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BY MONTAGUE GLASS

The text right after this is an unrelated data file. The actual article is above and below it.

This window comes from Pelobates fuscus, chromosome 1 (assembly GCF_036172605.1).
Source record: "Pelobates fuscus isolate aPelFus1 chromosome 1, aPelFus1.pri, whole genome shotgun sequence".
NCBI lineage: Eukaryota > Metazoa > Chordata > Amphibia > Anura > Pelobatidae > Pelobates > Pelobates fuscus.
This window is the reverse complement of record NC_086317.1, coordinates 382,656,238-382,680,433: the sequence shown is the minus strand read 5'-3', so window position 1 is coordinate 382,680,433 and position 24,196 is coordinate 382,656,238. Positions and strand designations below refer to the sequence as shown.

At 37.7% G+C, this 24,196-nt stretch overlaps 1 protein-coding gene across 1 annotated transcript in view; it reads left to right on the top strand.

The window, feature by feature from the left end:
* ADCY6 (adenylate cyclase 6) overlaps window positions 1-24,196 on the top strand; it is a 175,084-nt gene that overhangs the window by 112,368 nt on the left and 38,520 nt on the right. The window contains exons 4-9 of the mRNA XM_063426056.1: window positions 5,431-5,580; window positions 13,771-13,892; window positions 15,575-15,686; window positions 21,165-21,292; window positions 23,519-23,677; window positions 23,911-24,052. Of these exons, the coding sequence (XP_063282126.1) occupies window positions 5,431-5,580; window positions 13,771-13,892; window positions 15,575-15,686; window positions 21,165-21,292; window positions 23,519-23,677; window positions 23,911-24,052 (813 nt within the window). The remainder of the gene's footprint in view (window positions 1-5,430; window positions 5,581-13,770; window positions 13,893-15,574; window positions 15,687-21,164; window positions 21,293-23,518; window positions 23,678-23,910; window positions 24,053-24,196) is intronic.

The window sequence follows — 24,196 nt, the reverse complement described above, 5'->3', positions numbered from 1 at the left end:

POTASH AND PERLMUTTER Agree T hat A11 the World's a Stage c rvr?ir> ?t?. i J ITBftrmled by ALBERT LEVEJUNG (COrnilKHT, 1?I?, BT TICK SIfflURE NEWSPAPER SYNDICATEt "I see where a feller In the mov- , izxsr picture business offers the Kaiser $1,000,000 to become a mov ing lecture actor, Mawruss," Abe Potash said recently, "and claims he would still offer It even If he thought there was the slightest chance of the Kaiser taking him up on it." "Well, that don't Impress me none. Abe." Morris said, "because the moving picture business is a wonderful business for talking about big money in. There is probably mor? openings for talk ing about big money in the mov-] ing picture business than any other business except the Texas oil busi ness. but the ratio of cash to con versation in the big money taJk of the moving picture business is wider in the moving picture busl-. ness than In any business in ex istence, varying from 1 of cash to 99 of conversation at its narrowest to OmOMl to 95 555555555 until It gets to the point where a moving picture corporation with a capital of ISO.000,000 has got such capital paid up to the extent of the books showing a credit of rent of one week's desk room at the rate of $16 a month." **The same theory applies to the moving picture actor's salary Maw-J ruas," Abe said, "which I bet yer If the Kaiser would accept the moving picture man's offer, Maw russ. and start to negotiate for the. signing of a contract with the! moving picture concern which the moving picture man represents, j Mawruss, he would begin to ask himself why the German foreign office has been fooling away its time all these years training high-j ly educated roshoylm for the Ger-1 man diplomatic service when there was so many totally uneducated | but just the same brilliant crooks in America trained up to the min- j ute and making contracts for mov- i in^ picture concerns." "Well, the chances that the Ka<ser j would make such a contract is very slim. Abe." Morris said, "because even I the Germans Is now In favor of try- | ing him." "Sure. I know," Abe replied, "but: the reasons why the Germans is now , in favor of trying him Is that the! allies has changed their minds, and j say they don't want to try h.m under | any circumstances, and certainly you j can't blame the allies. Mawruss. be-j cause tbe expenses of getting together the jury alone would be simply enor- j mo us. which. I bet yer. they could : examine talesmen from now till j doomsday. Mawruss, and if they j would then have four unprejudiced | jurymen in the box who hadn't formed j an advance impression of the defend- ; ant's guilt. v'understand. that would j be already bltr. Also. Mawruss. it's a ; pipe that t"he Germans would now be ,n favor of the allies trying the Kai ser because of the fees of the insanity experts alone which would probably set the allies back the entire profits of the Saar Valley coal business for. anyhow. fourteen years and six months of the fifteen years occupation, v* understand, and then after all the testimony was In and the lawyers had summed up somewheres around Jan uary 1, yy>. Mawruss. and after the jury, without leaving their seats In the box. had returned a verdict of -ruilty. understand me, the old ques tion would come up as to how the Kaiser should ought to be punished, and them lawyers and judges wouldn't 'et the fact that the rosher had died PYTHIAN SISTERS. CONTINUED FROM PAGE TfTRKK Reed Hospital, carrying refreshments and kind erreetlners from the members of the temple. DAUGHTERS OF AMERICA. Mount Vernon Council, No. 19.; Daughters of America, met Monday night and elected and Installed Past Councilors Annie M. Lang'ey and Ellen M. Carter. State representi ives to fill vacancies. The council las instructed their representatives o attend the annual state convention .o be held September ? and 9. Past Councilor Mrs. Jennie F. Cohlll has >een appointed chairman on the rood of the order. The annual excursion of the State "ouncil. Daughters of America, was nade to Chesapeake Beach, Md.. on l^uesday, August 19. The committee n charsre of the outing reported the iffair to be a decided success. Loyalty Council. No. 19. gave a rard^n party Wednesday and Thurs lay evenings. August 2n and 21. at ?txth and South Carolina avenue outheast. WOMAN'S BENEFIT ASSN. OF THE MACCABEES. An honor has come to the following adies of the city of Washington in h*? winning of a free trip to Port 7uron. Mich. The occasion to be Hebrated is the Peece Jubilee and he Demobilizing of the Service Flag ?f the Woman's Benefit Association ; f the Maccabees in whose interests ,1 frs. lAila S. Hammond And Mrs. ..vdia Jett, National Review No. 1; frs. Mary A. Van Ness. Mis? Jenrle V'addy. Mrs. Florence Topping, of It. Vernon No. 2; Mrs Mary C. .damson. Mrs. Mary Springman. Mrs. tella M. Towner, Columbia No. 3: frs. Christine Schafer. Liberty Union To. 6; Mrs. Mary Killeen. Georgetown To. 10: Mrs. Theresa M. Foster, Vic sry No. 12. have won the trip. , The Jubilee lasts three days, be- | inning Mtonday. September 15. and ae program covers many interesting ?a tares. Governor Sleeper, of lichigan will personally welcome the athfinders at a grand reception to e given in their honor at the Home dfice Building A solid gold pin for ?stinguished services will be p re nted these ladles, personally award- j J by Miss Bira M. West, founder nd leader of the Woman's Benefit ssociatlon of the Maccabees. While . i Port Huron, these Ladies will be | uests on the beautiful Flagship | oronic. which has been chartered for i le entertainment and accommoda- I on of the trip winners. This Peace Jub'lee also celebrates i association reaching 200,000 mem *rship and these ladies have the ( ivllege of representing their review the lareest fraternal association in the world for ladies. The following lad es are prospective \lh finders and will no doubt be Trip '^aners by the end of the month: t aUames Walters, Glasscock, Coch in and Miss Kdna Mcintosh. Miss rma I*. Singles, deputy collector, so won the trip and will be among e Pathfinder.- Besides the above of old age before the second Juryman had been found acceptable to both sides stand In the way of spending i another couple of million dollars' ' worth of time arguing the question still further." "Then in that case, Abe," Morris said, "why not force the kaiser to ac cept the moving picture man's offer. ' which would be in effect sentencing htm to associate with moving picture people for one year without the op tion of a fine, y* understand. and if 1 at the end of that time he wouldn't figure that Napoleon was playing In j lock-out after another." "Then that's ail the more reason why they should ought to form a | union and get proper working condi tions," Abe said. "I wouldn't argue with you, Abe, I because, like ninety-nine-odd million I other people in this country. I don't know enough about the actor busi- i ness to recognize when I see an actor on the stage whether he is a journey man actor, a foreman, a boss for himself or just a learner, y'under- j stand," Morris declared, "but at the coma titriA It BA?ma t A thof vnn luck to be banished for life to an j a JuT^Pun; j 7~7.<r nn strike. Mawruss. ""They probably considered .hat they : h for years working as an actor under .he name of Hamilton Ruther ford iM from what that feler teiw mi. Abe. the actor's life .. 3U?t one_ iiSsgg S?K"???=^?i "ra.n Sunday. September 'U. via Pennsylvania R. R. *nd . of In Detroit Monday morning. M) the Washington members who-wl-h i-the crip may *ret specif rates and 'regions by appl^g o ^ty rSS Seventh and & Streets northwest. This will be In the nature of an experience meeting ami -r: earned wUI be turned OTer to help defray the expanses of the D C. GM^n^eppm,-er deputy supreme commander. spent the poK Of last week in the .merest, of the association. ^ J KNIGHTS OF COLUMBUS I Carroll Council, Knights of Co lumbus, will give a mid-summer dancc next Tuesday evening at the Columbus Country Club. Fort Berry. V, Special cars will carry the_ rob bers and their ladies to the club, leav the station at Twelfth street and Pennsylvania avenue b"l*ee" 7.h( and 8 P. m. A. large nnmbef of the TOO memb-rs of the "U?" ^ thdr ladles are expected. The Co lumbus country Club is admirably equipped for a large number to en Joy the dancing and other features of entertainment. Special car, win hring the priests back to the city about midnight. The commltteeln charge of the arrangements con sist. of Warden Devaney. Assistant Warden C. J. Montgomery. Stephen Stafford and I-ec"""" nan. MV Degnan will be In charge of the dancing program. The club orchestra will furnish the music. Re freshments will be served. P J. Haltigan. grand knight". Carroll Council, has been K?PP^ ] reading clerk of the House of ReP? . sentatives by the Republican leaders of the House. Kfflciency and personal popularity were the main reasons for Mr. Haltigan's retention In the Im portant and honorable ^'.'"" ' Ihe he has so creditably filled for the past eight years. He Is one of the | best known Catholics In the tnlted ^Carroll Council will be th* first of j the local bodies to elect officers the ensuing year, at Its rePuUr meet^ I ing on Tuesday. Sept. 2, at St. ?Mary Hall The he.lthy and progressive; spirit evident among the members of this council indicates a ^ost acttve fall and winter. The council expe .s to have a thousand members on its twenty-first birthday, December 1?. ^ MODERN WOODMEN OF AMERICA. M O Monamount was initiated as* a member of A R. Talbot Camp at its weekly meeting and four applications were received. Harry Millard. Medical Corps. U. A.. I and Roy Overbee. Yeoman. L. S. N.. j were given a hearty "erome.. Paul Dobrowolski was reportedas lm proving and sickness in the family of William Mann was noted. At tention was called to the fact that I | take an actor which work* on a n?P ?'!rtS "J? Hamlet or Romeo ind t cl^T a<i, WhiCh Senres tea ?lh I .1- clean shave In the first act and I ^heVVT3', w,th H b",rk mu-' tacne in the last act. Abo. and how ' InfVtK- P?inir t0 *et them tw" fellers m rr^" Un'?n Snd at the sum" i scale?" a satisfactory wage J | . couldn't you have for Instance a ' tjnited Hamlets of America and at i , the same time orfmnize the other fel-' a Brotherhood of.Ameri^n ' a'kfd. an'1 Det*c,ive?"- Abe "There Is something in what you] the fourteenth anniversary of the I^Tn", k' th" ramp rt .? October and it was dc ti.,n a" appr?Priate celebra tion of the occasion will be held ? a committee of three being- an . Pointed to make the necessary ar i ranircmi nts. f The presence of all the prestd ! Lh "?c"r' slnce thf camp or**n , an "m,sual condition of affairs and Past Consul H. H. Mil ard, who served seven years. Past I Consul V. V,-. Potter, whose service covered si* years, and Consul M. U i^toVI,VnCUnfrt' resP?<ied brier- I 1> to the demand for remarks. The or- I c^,m(.T" . th" ncw membership ! ?hIT?e t r'.f"ar,y """P'eted and at ! : L meeting final plans will be i presented. F. R. Overbee. whose bu,i ' ness ha., kept htm traveling dur-1 ing the past few months, was a ~ StatB Deputy William Mc IW seuthear1 Di"'rtct Deputy John | the order SI>0ke ?n the *ood ?f I The membership of Central Camp was increased by the initia U McDonald at its regular meeting. August H I Jaeger, the popular clerk of the I camp, announced his Intention of leaving the city on a vacation, to be spent at one of the Virginia seaside resorta. Banker G T Casey will perform his duties dur ing his absence. Charles B. Curtis formerly attached to the 312th Machine Gun Battalion, was cordi ally greeted on his return to the meetings of the camp. His ex- ! pcriences in Prance were extremely interesting. Consul P. w. CarrTng ton announced the personnel of the membership committee which is to I handle the drive during the "24" i ?nnn aifi" ?f V1" or?anl?tion. Two applications for membership were received. WOODMEN OF THE WORLD. The Boosters Club on last Tues-1 day night listened to the Report of the Committee on Excursion which weaTher trhTard'ess of '"clement cit.H .... excursion netted the Club a tidy little sum toward the Memorial Temple Fund. The Clubj Che. * ! another Excursion to' Chesapeake Beach on August 27th I Wednesday next. It is cont.m'' Plated this will be a huge success and the Athletic Committee is ar -I ranging a large program of Field Xeroses, consisting of prize races. Jumps, tug of war. etc. The los ing captain of the last tug of war paid his forfeit on Tuesday night at' theeaBnS ,th" Ttire d"esatfon at the Boosters Club to refresh-1 ments Including Ice cream. j President Woody is still out of the city on his vacation and Vice' 1 resident Cole presided In his ab aence. The meeting closed .fter' the members had listened to an interesting address from State Man- i aser Clark who made the trip! from Baltimore for the occasion j lasTmatCoTdP M?n ThUrSdaV ni?hti ws.??r?! =r<CJf.?viir3 say. Abe," ^lorrlsa admitted, "except that you take for Instance the Broth erhood of Locomotive Engineers, Abe, and it is easy to organize such fellers Into a union because they all perform the same line of parts and gets wages from 125 to $40 a week doing it, or somewhere around them figures, but If we would say, for example, the) passengers on the Chicago and New York Seventeen and Three-Quarters Hours and Upwards Limited abso lutely wouldn't ride on that extra fare train unless the locomotive was being run by a locomotive engineer called Harris Fine, I am asking you, Abe. how long would it be before Harris Fine is drawing out of the brotherhood and insisting that not only should he get 1750 a week wages, but also that the Chicago, New York, Seventeen and One-Half Hour and Uuwards Limited should be advertised as follows: The N. Y. G 4 u. R R presents HARRIS FINK in the popular 17% hour limited train THE NEW AND ? -ACXJ 17% HOUR AND UP WARM ljmjtbd 'In other words, Abe, a trade union is organ ted with the idea that all the members belongs to the same trade and wants to be treated alike, twit U one member of the brotherhood In sisted that his name should go up in electric lights on the front of the j Grand Central Depot before he would, so much as oil a bearing on the j Poughkeepsie Cannonball Express, J y'understand, and another member re-' fused to pull his train into the Penn- j sytvania station unless no other trains i was allowed to be moving at that time so as to spoil his entrance, under stand me, then the Brotherhood of Locomotive Engineers would not be a union, Abe. It would be a Joke, and no sensible railroad president would pay any attention to it at alL" ?Then you don't think that a trade , union for actors would be a success?" | Abe inquired. "Myabe it would be if being an | actor was a trade, Abe," Morris said, "but when a man Is an actor, he | may have a splendid talent and he \ may have Just an unfortunate dlspo- I irttlon, but he ain't got a trade, and that's ail there is to it" ?'And, anyhow. Mawruss. even if! the actors did have a union, they could never run off a successful strike." Abe said, "because if they would try to tie up the entire amuse ment field of the country, Mawruss. they would never be able to induce enough sympathetic strikes among auction pinochle players, phonograph dealers, mechanical piano salesmen and golluf club employes so as to1 cut off the amusement of the public \ to the extent of bringing public pres- ] sure to bear on the bosses, ^under stand. Also. Mawruss, in the event of a strike, the Actons' Union would also got to picket seven-handed poker 1 games. Carnegie libraries, park band concerts and the thousands of other amusements which to the minds of a 1 great many people like myself has ' got the theayter skinned to death. ' whether it Is run on the open shop principle or not. Mawruss. Farther-; more, Mawruss. there is now being i stated for the benefit of the American : public one of the gripplngest dramas | that this country has ever *een even for J2. where the non-union leading i man by the name Woodrow Wilson! is single-handed defying a lot of t open shop heavies, which only last ( Friday In a big scene with one of? them who is supposed to play the j part of a Senator from Indiana, the! , leading man says: T am Just as' very interesting report on the work being accomplished by his Uniform Rank Company. Sovereign Eck loff made a report of the proceed ings of the last meeting of the Boosters Club. W. A. Frazer Camp No. 14 will on Monday night at Northeast Masonic Temple. Eighth and F street north east, give a rousing welcome to its Consul Commander David S. Davison who has Just returned from a one-month trip through the mountains of West Virginia. As a feature to his return and in order to entertain the visiting Sovereigns the ramp has prepared an elaborate program including a light buffet' supper. The members of Company "E" will report at 7:30 for drill when Captain Sanders will render a re port on the result of the Carnival held last week at Fifteenth and H streets. Steps will be taken to secure uniforms for the members, of the company. Old Glory Camp will on Tues day night at Washington Hall listen to an address by Head Con sul Tippett during which he will make a report of the proceedings of the Sovereign convention held in Chicago during July Head Con sul Tippett requests all Woodmen to be present and hear his ad dress. National Camp will hold lis next meeting on Thursday night at Donahoe's Hall and the ?ain of, the Company of Engineers requests j his men to be present to ^iear his report on the Carnival. National; Camp extends a cordial invitation to all sovereigns to visit with her j on any second and fourth Thursday., Oak Camp No. 4 on Wednesday! night held a very satisfactory meet- I ing and was thrilled by a red hot address from Consul Commander Williams. Consular Commander | Williams had promised to rouse even the most ltike warm Woodman, and he kept his word. This camp is rapidly approaching the 600 mem ber goal. It has set for its goal 1000 members by December 31st and it is believed that Oak Camp will go over the top. ROYAL ARCANUM. Oriental Council on Tuesday ?ver. in" likened to an Address by Gpom1 Regent George M. Evans, who had Just returned from a conference with I the grand regents cf the ETastern I States and the supreme regent and j field manager in New York City. Mr. | Evans reported lnrge addit'ons to I membership in the States represented I at the conference, with promise of j still larger additions during the next , three months. He announced that Su preme Regent I.. R. Geisenbergrr ex pects to visit this city bout Septem ber 30 to attend a large class initia tion. Ktgent JB. G. King, with the as si-/ance of rise Grand lteg*?nt J. Ed. Swaine, Grand Treasurer Guy F3 Allen, Past Regent E. E. Bruce and Orator George W. Smith, conferred the degree on George M. Jeffries, George F. Peters and Edmund Bruce, son of Past Regent Bruce. Past Grand Resrant W. W. Chase nresented R. good an American as you arc, James E. Watson,' and got a tremendous round of applause." "It seems to me I read something about it," Morris said. "and also there Is v "e scenes in t hi* here drama whe- the first old man played without a union card by William H. Taft comes in and says: Don't be hard on him, boys. He's hot-blooded and easy pets roused to a fury, bjt we was aJl that way when we were young. Hee! Hee! Heel* " "Well, anyhow. Mawruss, there Is an audience of 100,000.000 dramatic crickets watching this here play, and waiting for the big climax where just before the final curtain, them heavies Is going to cancel their reservations," Abf said, "oth erwise it's going to be an awful failure." "What do them heavies care whether the show is a failure or not. Abe, because they ar- just like all actors, union or nonunion; so long as they can hold th" cantor of the stage and have good fat parts, with lots of long speeches. th? y don't care whetner the plav is good or bad. y'understand. They don'; look to the future. Abe, whi:h If somebody would take Borah to on* *.?de red persuade him vo throw \ p his part cr anyhow consent to bav in r it cut down to just a ,:.ris <>r ho here and there, y'understand. he A. Buttons to the new members ami Grand Secretary Edward A. Niess furnished musical numbers. Attend ance prizes w??re awarded to M. W. Sauter, Geortre X. Jeffries, Corbin Birch and E. E. Truce. Seven ap plications for membership were re ceived. Past Regent N. G. Teceler's talk on "Pishing for Flound* rs at Old Orchard. Me.." was followed by "Fancy "Pishing Frolics on Chesa peake Bay." by Past Grand Repent W. W. Chase. Grand Secretary Xie?r reported that 215 fraternal so cieties now In operation in this ? >onr> try have paid $2.4S9..rj64.017.00 in death benefits since their organization, and in this list the Royal rcanum stands second, having paid $302,600,089.00; also, that the Royal Arcanum, with assets amounting to J7,SOS.S>O.Ort on Decem ber 31. 191R, is classed with the "mil lionaire" societies. mong others present were Past Re gent Perry Cleveland. W. B. Hill. E. M. Niess, Charles M. Bowers, J. Da vidson, F. I. E. McCarten. V. B. Mackey, Frank Williams, M. J. Sau ter. P. N. Jeffries and W. Mount.jov. The proposed "Carnival" of Munici pal Council was the principal topic for discussion at the meeting of Kis met Council on Thursday evening in Arcanum Hall, Third street and Pennsylvania avenue southeast, the delegation present from Municipal Council being headed by Regent Ed win Smith, Secretary j. H. Rover. I Deputy Grand Regent W. M. Schoon maker and Orator Anthony Schu-j mann. Vice Regent H. C. Cole pre sided and Orator Isador Lyons had charce of the entertainment, which developed into a card party. ROYAL NEIGHBORS OF AMERICA. Mrs. Margaret B. Frei was initi ated as a member of Fiddis Camp on Tuesday evening, and Dr. E. P. Keneipp and George A. Casey were admitted by transfer from Maple Camp of this city. Visitors from Talbot, Central and West End Camps were in attendance. Mrs. Nellie Hannon. Mrs. Cora Riley, and Mrs. Jessie G^ady, officers of the camp were absent on vacation j trips. Mrs. Lida J. Swiecett pre- | sided in the absence of the Oracle and spoke interestingly of her trip to the Head Camp in Chicago. Myra B. Enright Camp acted favorably on one application for membership at its regular meeting. The Vice Oracle announced that) because of sickness Oracle Flor-j ence Lyons is about to leave the city for a number of months. Aj communication from the Supreme | Oracle called attention to the fact i that the organization is about to | celebrate its twenty-fifth anniver-1 sary as a. fraternal beneficial so- j ciety and asked for the co-opcra-! tion of the camp in providing can-i didates for a class adoption. The j camp voted to hold a membership; campaign from September 1 to j March 1. Mrs. Cora Irish, of J Maple Camp was a visitor. At the meeting of Martha Mc Caffrey Camp in Pythian Temple Monday night it was decided to open the fall meetings of ^he camp j with a box social the evening of Labor Day. After a short busi-| ness session the friends of the members will be admitted to enjoy J a short entertainment. f I might get a chance to play some day a really blp part like the Presi dent of the United States. As It is, he is going to get his public so sick of him. that In a couple 01 years, he is liable to be walking round the streets without anybody offering him a chance to play even such a small part as a Judee of tn? United States District Court for the Southern District of Oklahoma at about one-tenth his present salary, y'understand me." "But the main trouble with this here ereat American drama. Maw russ, \v that not only does each one of the performers want to hold the middle of the stage, y'understand. but that they also want to rewrite the play while the performance is actually going on." Abe observed. "Most of them claim that act X is no good and they want t?> take all the action out of it. and Instead put in a lot of bright, snappy lines which when they are so to speak analyzed. Mawruss, don't m? an any thing. On the other hand, there is some of the actors like this here Borah which claims that the whole act is rotten and is in favor of cut ting out act X alto*etrier. Then again the leadintr man claims that act X is the one big act In the play and insists that it shouldn't ought to be touched. "And he'll probably have his way. SONS OF VETERANS. Members of Sons of Veterans, U. S. A., and members of the Sons of : Veterans' Auxiliaries of Washington can present their identification cards to Division Secretary-Treasurer Capt. ? Francis E. Cross. 319 Ninth street | southeast, in order to get their re t quired certificates to purchase the ; special rate tickets to ami from the j national encampment of the Hrand ! Army of the Republic and the Sons of I Veterans U. S. A., und national meet ing of the National Sons of Veter ans' Auxiliaries to be held at Colum bus, Ohio, the week of September >. Capt. Chancy O. Howard, past com mander of William B. Oishine Camp, No. 30, has been receiving the con gratulations upon his heme n?ide an assistant librarian at the I'nited State Tension Office. Commander James S. Jones, of Cushing Camp, was initiated as an honorary member in Grant Circle. I ???dies of the <5. A. R.. la?t Wednes day evening at a special meeting of the circle. A resolution was unanimously adopt ed at the last meeting of Cushing Camp congratulating Col. O. H. Old royd. Assistant Adjutant General of the Department of the Grand Army of the Republic, upon his 77th birthday. Secretary Corbin Birch, of George H. Thomas Camp, No. 11. is busy nowadays with the Federal Employes Union of the Municipal Building, in dispensing food which the union is getting from the District Citizens* Food Committee, to members who have purchased by the union. Commander Frank G. Butts, of Lin coln Camp, No. 2. spent a few hours this past week going over a list ot elisrlbles and will instruct Secretary Ambrose L. Grindley, of the camp, to furnish these names to the member ship campaign committee. Lincoln Camp Is inaugurating a special cam paign for securing eligibles and grandsons to become members of Lin coln Camp. Past Comma rider F. T. F. Johnson, a member of the camp, is assisting the camp in this member ship campaign. I Commander James S. Jones, of Cushing Camp, has appointed Past Senior Vice Commander Adolph J. i Scippert and Georee G. Selbold a* delegates to the Board of Trade School Committee which is in charare of the presenting of a bill to Congress to elect members of the District Board of Education. . Secretary Wilfred E. Garlick, of [ Cushing Camp, is preparlnc a revised i roster of the membership of the camp, j He is belrvg assisted by Treasurer i William F. Wolfe, of that camp. I A large number of Sons of Veterans. I Daughters of Veterans and members of Sons of Veterans Auxiliaries will attend the national encampment and allied organizations of the G. A. K.. I to be held at Columbus, Ohio, week of September 7. Past Division Commander Silas E. Robb, chaplain of Cushing Camp, and I Division Patriotic Instructor Samuel j M. Croft, a Past Commander of Lin coln Camp, both members being as I sistants to the Pastor of Douglas Memorial . E. Church, as pastors, have returned home after a several days attendance at the annual M. K. camp meeting near \> ilmington, Del. Division Commander J. Clinton Hiatt will issue his second official order i within the next few days. Abe," Morris said, "because when the W-..<iinc man appeals to the manage ment, Abe, he usually pets what he asks for." "Sure. I know." Abe agreed, "but who is the management of this phow?" "The management is th^ samp as the au?:ience ;in?l the 'iramatic crickets. Abe," Morris said. "It's the people of the United States.** "Hut that i.-> not the way T under stand it, Mawruss," Abe protested. "In fact, what the actors is kicking about ts that the whole show was wr.tten. rehearsed and produced under Euro pean manapem^nt. and isn't suitable to the United States of America at all, particularly in the case of Act X." ? Well, this wouldn't be the first time that n show, written in Europe, has ?been successful in America." Morris commented, "and. also. Abe. you've "FW: t bo bard on hiist ?< ?E1 ^b&t >*>?s?r-wkiea -^c "wwar pot to consider that atthorxph thia b^r> show wm written in Europe, It wa* the result of collaboration with Ktaro peans by Americans." "Senator Watson claims that it was the result of Buropeana working wtth Internationalists, and not Americana." "Nobody kicked when President Wil son played an international part In the war. Aibe," Morr.a sajd. "and to my mind he. therefore, had a nj^ht to expect that the country would be ?back of him when he played an in ternational part in this here peac* show." "At any rate, there is one thine abont this here drama now point on in Washington that nobod\ could sr* into an arpum^nt about Mawruu*.' Abe concluded, "and that is that the. ain't an atom of love Interest in it from start to finish." WHEAT AND WEEDS Successive Apostasies from the Gospel By Dr. JAMES E. TALLAGE. f the Council of the Twelve. Church of Latter-day Saints. Salt I>a* City. Utah. Note: For free copies of other article* of fhla ifrirt, ?ea?4 t c author. kingdom of hravrn In likrn r<l unto n man whlrh nomrd cooH need In hln field; hul while men nlept. hln rnrmy ?amr end tonrd farm nrannp the nbrat." (Matt 13:24-25.) So hath it been from the bopit nin?T: 50 will it be until the end The Lord God gave command ment unto Adam, and straightway Satan countered with sophistry and falsehood disguised as half the truth. Adam pnached the Gospel and administered its essential ordi nances arronpst his posterity: "And Satan came amine them, naylnir: I am alno a ?on of C*od; and he com manded them, nayinic: Relieve It not; and they believed It not. and they loved Satan more tbnn <.od. And men befcan from that time forth to be carnal, nennual. and dcvilinh." (Pearl of Gr? at Price P 21.) Thus, even durinsr the lifetime of the first patriarch, many of his . descendants fell into apostasy and denied the God with whom their great progenitor had talked face to^ face. j From Adam to Noah righteous \ men taught and testified of the truth, denounced sin and warned ? sinners: yet all the while Satan! sowed assiduously the tares of wickedness in the hearts of men. and with such evil success that. 1 excepting Noah and his household, the whole human family became' corrupt. So awful was the condi tion that the floods came and swept the ungodly race from the earth, and their rebellious spirits passed , into the state of duress, in which j ! they remained until the way of re pentance was opened to them anew, by the ministry of the disembodied j 1 Christ over twenty-three centuries i later. See 1 Peter 3:18-20. As the children of men multiplied ' and nations developed after the: i l>eluge. the wholesome plants of I ?Divine truth struggled against the | rank growth of error: therefore the . Ix>rd commanded Abraham to leave ! his idolatrous country and kindred. 1 ! that through him and his posterity I the saving powers of the Priest-' hood might be preserved amomr ] : men. The tares of idolatry and its I inseparable abominations grew I apace. Kven the harrowing experi ences of Eygptian bondage failed to 1 extirpate the weeds from Israel. 1 though the fertilizing effect of (humility under suffering did much I to nurture ami sustain the precious ! 1 grain of the covenant. 1 At the time of the Exodus the j Israelites constituted the few whom the Ix>rd could call His own; and | they had to undergo a disciplinary ) probation ? a course of intensive ! and purifying cultivation, covering ! four decades in the wilderness?be i fore they were deemed fit to enter 1 the land of their Inheritance. They ! were distinguished as Jehovah wor shipers. and as such stood apart i from the more thoroughly apostate j and degenerate world. But even Israel's fields were full of tares; and the Lord mercifully suspended the fulness of the Gos-1 1 pel requirements, which, because of violation, would have been a 1 means of condemnation; and the j law of carnal commandments, gen-' eralized as the Mosaic Code, was given instead?as a schoolmaster, j whose rigid insistence and com-! pelling restraint, whose rod of cor-j taction would, in the court* of eenturies. prepare the covenant through recreant peopl* for the re-establishment of the Gospel?a* wa.i ?*ffected through the persona! ministry of the Redeemer. S*?e Gal 3:23-26. Following: the Messianic ministry and the apostolic dispensation. an other cloud of apostasy enveloped the world, and for well-nigh six teen centuries held the rare befog ged in Its clammy mist? In this murky and fetid atmosphere th* weeds of superstition. unbelief and human dnpma flourished as a dark tropical jungle. while belief in re vealed truth survived only as a wilted growth amidst the preva lent insalubrity. The last apostasy was general alike on both hemispheres For nearly two centuries after its es tablishment on the Western Conti nent. the Church of Jesus Christ flourished to the blessing of its members. Then followed disrup tion and apostasy, the bitter fruit age of sin; and so was fulfilled the saddening* prophecy of Alma con j cerning the Nephites: Tea. and them ahall they eee wars and pr-atllencM, yea. famine* and blood abed, even until thf |w* plc of \?phl ahall bervnif ritinrt. Vea, and this becaoae tke; nhalt dwindle In unbelief, and fall Into the worki of darkneu. and laael viouBneaa, and all manner of tnlqoi tlea. Yea. I aay unto you. tbat hr eiiiiMe they ahall aln agnlnat ?? treat light and knowledge, y ra. I ?ay unto yon. that from that day. even the fourth generation ahall not all paaa away, before thla great Iniquity ahall come." (Book of Mormon. Alma 46.) i Following each of th?se eporh | marking declefttions. from the j Adamic to the current dispensation I there has come a period of revival. I rejuvenescence, or as now witness ed. a definite restoration and re I establishment of the Church of | Jesus Christ, by which the tares, though not yet rooted up to be | burned, have been at least pre vented from choking oat the i wheat. The application of our Lord's parable of the wheat and the tare.s [ to the great falling away, or the last general apostasy, is thus shown i in latter-day Scripture: "And after they (the Apostles of old) have | fallen naleep. the irreat peraeeutor ! of the church. the apoatate. the j whore, even Babylon, that naahetb all natlona to drink of her eup. In nhooe h#*arta the enemy, even >?t?n altteth to reign, behold he aoweth the tarea; wherefore the tare* ehoke the wheat nnd drive the ehureh into the wlldernesa." (TV>c ! trine & Covenants 86:3; compar 1 Rev. 12:6. 14.) But the day of the Church's exile | is ended. In unostentatious trl ' umph she has returned after en ! forced absence, and is established 1 anew for the blessings of all who make themselves fit to be partakers 'of her bounty. I For the llook of Mornon ete.. ap ply to Kaatern Matea Miaalon. 27^ | (.ntea Avenue. Broaklyn, ^ ? For book of MO pp. containing complete aerlea of theae art I'lea. nnmbering 104. entitled ?'The vi tality of >lornonlan.M apply to r?k liahera: The (^rhan Prraa. Boitafc | Mataa.?Adv.